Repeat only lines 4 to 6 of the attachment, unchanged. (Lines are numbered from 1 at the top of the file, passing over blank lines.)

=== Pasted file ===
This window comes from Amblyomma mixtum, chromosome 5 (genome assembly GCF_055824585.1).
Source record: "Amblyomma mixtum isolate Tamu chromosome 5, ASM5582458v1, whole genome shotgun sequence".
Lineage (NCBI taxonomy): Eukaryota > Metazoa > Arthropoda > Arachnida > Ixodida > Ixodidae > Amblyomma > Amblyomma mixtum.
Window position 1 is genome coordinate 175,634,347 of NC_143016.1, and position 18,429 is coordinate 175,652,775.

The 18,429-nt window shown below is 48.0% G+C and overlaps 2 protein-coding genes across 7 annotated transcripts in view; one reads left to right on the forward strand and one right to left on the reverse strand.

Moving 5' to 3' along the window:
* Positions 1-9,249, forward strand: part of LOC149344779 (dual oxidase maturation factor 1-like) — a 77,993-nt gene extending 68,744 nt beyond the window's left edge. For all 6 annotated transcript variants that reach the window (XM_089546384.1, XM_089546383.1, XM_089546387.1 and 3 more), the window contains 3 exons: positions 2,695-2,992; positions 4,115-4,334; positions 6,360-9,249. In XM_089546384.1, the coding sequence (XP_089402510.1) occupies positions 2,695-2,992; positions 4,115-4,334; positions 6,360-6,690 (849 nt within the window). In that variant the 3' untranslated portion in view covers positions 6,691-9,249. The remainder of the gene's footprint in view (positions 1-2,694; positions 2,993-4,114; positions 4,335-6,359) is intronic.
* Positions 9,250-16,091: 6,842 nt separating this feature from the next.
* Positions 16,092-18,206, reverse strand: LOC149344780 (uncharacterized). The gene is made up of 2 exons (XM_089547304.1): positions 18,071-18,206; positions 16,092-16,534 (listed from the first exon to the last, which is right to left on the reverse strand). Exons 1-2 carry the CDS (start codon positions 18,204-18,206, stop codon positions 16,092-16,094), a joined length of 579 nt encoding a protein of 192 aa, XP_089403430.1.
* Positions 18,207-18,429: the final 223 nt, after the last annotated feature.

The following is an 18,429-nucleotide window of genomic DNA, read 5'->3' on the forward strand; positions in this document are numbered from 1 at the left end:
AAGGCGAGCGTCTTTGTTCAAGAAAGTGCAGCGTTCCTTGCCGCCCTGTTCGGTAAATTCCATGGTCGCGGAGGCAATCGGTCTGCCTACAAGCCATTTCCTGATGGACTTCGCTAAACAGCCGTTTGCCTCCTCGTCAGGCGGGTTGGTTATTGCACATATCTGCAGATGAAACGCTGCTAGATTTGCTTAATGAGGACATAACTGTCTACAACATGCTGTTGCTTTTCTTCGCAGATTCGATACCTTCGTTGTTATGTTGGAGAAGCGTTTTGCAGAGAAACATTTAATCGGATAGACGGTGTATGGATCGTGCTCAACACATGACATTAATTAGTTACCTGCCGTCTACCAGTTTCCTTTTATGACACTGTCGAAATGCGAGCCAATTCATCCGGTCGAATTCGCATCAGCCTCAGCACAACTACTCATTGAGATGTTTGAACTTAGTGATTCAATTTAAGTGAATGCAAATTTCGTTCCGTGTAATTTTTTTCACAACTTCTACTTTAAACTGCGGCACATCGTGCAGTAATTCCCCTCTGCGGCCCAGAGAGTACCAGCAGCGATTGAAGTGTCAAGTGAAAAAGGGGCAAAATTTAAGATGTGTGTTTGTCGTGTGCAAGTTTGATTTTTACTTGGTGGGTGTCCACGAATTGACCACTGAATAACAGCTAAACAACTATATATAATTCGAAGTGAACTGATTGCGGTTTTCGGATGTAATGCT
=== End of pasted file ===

Window position 1 is genome coordinate 175,634,347 of NC_143016.1, and position 18,429 is coordinate 175,652,775.

The 18,429-nt window shown below is 48.0% G+C and overlaps 2 protein-coding genes across 7 annotated transcripts in view; one reads left to right on the forward strand and one right to left on the reverse strand.

Moving 5' to 3' along the window: